The workup and management of squamous cell anal carcinoma, which represents the most common histologic form of the disease, are addressed in the NCCN Clinical Practice Guidelines in Oncology (NCCN Guidelines) for Anal Carcinoma. These NCCN Guidelines Insights provide a summary of major discussion points of the 2012 NCCN Anal Carcinoma Panel meeting. In summary, the panel made 4 significant changes to the 2012 NCCN Guidelines for Anal Carcinoma: 1) local radiation therapy was added as an option for the treatment of patients with metastatic disease; 2) multifield technique is now preferred over anteroposterior-posteroanterior (AP-PA) technique for radiation delivery and the AP-PA technique is no longer recommended as the standard of care; 3) PET/CT should now be considered for radiation therapy planning; and 4) a section on risk reduction was added to the discussion section. In addition, the panel discussed the use of PET/CT for the workup of anal canal cancer and decided to maintain the recommendation that it can be considered in this setting. They also discussed the use of PET/CT for the workup of anal margin cancer and for the assessment of treatment response. They reaffirmed their recommendation that PET/CT is not appropriate in these settings.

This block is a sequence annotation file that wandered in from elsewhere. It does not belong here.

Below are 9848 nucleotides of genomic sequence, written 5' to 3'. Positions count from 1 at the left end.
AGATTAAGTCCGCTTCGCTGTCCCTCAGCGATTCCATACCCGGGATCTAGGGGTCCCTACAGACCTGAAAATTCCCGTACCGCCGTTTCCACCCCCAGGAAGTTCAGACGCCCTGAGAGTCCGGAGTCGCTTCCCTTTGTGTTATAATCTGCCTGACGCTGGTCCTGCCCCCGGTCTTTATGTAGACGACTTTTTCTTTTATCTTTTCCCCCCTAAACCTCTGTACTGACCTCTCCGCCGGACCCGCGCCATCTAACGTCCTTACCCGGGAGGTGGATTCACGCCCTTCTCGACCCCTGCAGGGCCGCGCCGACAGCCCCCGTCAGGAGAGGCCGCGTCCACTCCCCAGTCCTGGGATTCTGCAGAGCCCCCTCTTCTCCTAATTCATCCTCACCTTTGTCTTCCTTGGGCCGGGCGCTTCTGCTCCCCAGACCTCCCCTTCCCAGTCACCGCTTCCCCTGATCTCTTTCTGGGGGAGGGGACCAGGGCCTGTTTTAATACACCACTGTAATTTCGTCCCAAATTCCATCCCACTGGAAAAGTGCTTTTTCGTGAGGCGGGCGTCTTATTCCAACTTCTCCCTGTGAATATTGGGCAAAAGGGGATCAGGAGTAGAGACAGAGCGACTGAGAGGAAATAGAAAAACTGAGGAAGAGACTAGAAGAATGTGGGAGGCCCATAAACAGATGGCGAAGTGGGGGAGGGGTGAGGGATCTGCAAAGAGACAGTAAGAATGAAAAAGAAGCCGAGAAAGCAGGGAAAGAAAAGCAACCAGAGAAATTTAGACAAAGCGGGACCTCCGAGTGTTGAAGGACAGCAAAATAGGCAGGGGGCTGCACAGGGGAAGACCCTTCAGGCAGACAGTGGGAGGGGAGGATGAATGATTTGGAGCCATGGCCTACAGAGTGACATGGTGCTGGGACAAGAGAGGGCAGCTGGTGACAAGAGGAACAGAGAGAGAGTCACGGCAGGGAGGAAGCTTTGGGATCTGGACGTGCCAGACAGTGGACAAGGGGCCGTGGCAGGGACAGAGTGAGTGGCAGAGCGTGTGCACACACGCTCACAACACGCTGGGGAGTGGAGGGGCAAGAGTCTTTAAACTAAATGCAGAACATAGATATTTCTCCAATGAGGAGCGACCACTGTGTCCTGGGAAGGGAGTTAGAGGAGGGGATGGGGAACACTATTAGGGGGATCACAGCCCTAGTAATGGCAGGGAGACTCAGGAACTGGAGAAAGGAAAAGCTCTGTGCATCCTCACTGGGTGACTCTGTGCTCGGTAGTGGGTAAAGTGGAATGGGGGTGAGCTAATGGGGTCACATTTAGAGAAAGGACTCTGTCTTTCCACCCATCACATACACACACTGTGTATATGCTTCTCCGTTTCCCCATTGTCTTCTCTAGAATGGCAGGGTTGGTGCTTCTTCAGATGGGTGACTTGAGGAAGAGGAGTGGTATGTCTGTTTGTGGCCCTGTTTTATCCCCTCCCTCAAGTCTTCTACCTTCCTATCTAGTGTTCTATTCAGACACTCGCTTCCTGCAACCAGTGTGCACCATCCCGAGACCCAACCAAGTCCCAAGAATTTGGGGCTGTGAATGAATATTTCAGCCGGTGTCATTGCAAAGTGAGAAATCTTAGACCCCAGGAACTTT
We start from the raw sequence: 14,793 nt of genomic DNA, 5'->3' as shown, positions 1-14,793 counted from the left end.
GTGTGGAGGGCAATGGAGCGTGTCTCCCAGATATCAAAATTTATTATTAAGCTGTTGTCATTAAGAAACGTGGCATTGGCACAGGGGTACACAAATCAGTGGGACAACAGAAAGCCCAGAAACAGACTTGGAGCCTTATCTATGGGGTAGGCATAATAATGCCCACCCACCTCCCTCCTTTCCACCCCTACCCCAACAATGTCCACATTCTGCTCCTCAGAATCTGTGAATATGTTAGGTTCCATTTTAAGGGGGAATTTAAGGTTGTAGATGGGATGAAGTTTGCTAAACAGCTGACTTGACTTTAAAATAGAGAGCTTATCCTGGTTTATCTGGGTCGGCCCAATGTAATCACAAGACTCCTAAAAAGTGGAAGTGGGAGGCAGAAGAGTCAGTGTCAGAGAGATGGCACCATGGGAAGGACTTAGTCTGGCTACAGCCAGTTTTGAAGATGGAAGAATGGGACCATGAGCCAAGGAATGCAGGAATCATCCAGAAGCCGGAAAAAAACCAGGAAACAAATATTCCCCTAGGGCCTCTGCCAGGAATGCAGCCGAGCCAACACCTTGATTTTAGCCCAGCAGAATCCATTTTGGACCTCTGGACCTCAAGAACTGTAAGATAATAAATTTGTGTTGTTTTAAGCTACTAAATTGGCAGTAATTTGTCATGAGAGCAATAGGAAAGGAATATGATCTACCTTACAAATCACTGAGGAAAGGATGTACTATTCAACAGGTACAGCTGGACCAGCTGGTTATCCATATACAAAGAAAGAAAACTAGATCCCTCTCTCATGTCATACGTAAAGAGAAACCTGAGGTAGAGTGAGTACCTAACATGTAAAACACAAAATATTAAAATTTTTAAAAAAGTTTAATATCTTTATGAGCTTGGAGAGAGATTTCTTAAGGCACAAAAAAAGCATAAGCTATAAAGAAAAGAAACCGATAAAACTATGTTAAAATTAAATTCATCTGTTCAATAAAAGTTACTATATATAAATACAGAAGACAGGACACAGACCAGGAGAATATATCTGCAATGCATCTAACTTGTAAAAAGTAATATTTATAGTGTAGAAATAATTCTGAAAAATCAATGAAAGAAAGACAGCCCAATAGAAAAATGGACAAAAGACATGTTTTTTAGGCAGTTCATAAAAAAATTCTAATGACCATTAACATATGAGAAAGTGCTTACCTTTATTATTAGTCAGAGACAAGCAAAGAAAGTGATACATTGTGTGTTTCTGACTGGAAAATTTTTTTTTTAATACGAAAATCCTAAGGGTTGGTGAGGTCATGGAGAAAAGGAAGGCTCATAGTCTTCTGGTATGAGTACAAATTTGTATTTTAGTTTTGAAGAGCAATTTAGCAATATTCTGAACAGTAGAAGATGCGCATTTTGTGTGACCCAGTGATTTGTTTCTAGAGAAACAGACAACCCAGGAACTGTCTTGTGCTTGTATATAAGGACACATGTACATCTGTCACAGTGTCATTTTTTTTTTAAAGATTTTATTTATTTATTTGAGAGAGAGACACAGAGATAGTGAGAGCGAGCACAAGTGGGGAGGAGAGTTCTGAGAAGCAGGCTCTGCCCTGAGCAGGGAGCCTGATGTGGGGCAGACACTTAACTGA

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David S. Ettinger, Wallace Akerley, Hossein Borghaei, Andrew C. Chang, Richard T. Cheney, Lucian R. Chirieac, Thomas A. D’Amico, Todd L. Demmy, Apar Kishor P. Ganti, Ramaswamy Govindan, Frederic W. Grannis Jr, Leora Horn, Thierry M. Jahan, Mohammad Jahanzeb, Anne Kessinger, Ritsuko Komaki, Feng-Ming (Spring) Kong, Mark G. Kris, Lee M. Krug, Inga T. Lennes, Billy W. Loo Jr, Renato Martins, Janis O’Malley, Raymond U. Osarogiagbon, Gregory A. Otterson, Jyoti D. Patel, Mary C. Pinder-Schenck, Katherine M. Pisters, Karen Reckamp, Gregory J. Riely, Eric Rohren, Scott J. Swanson, Douglas E. Wood, Stephen C. Yang, Miranda Hughes and Kristina M. Gregory

Most patients with non–small cell lung cancer (NSCLC) are diagnosed with advanced cancer. These guidelines only include information about stage IV NSCLC. Patients with widespread metastatic disease (stage IV) are candidates for systemic therapy, clinical trials, and/or palliative treatment. The goal is to identify patients with metastatic disease before initiating aggressive treatment, thus sparing these patients from unnecessary futile treatment. If metastatic disease is discovered during surgery, then extensive surgery is often aborted. Decisions about treatment should be based on multidisciplinary discussion.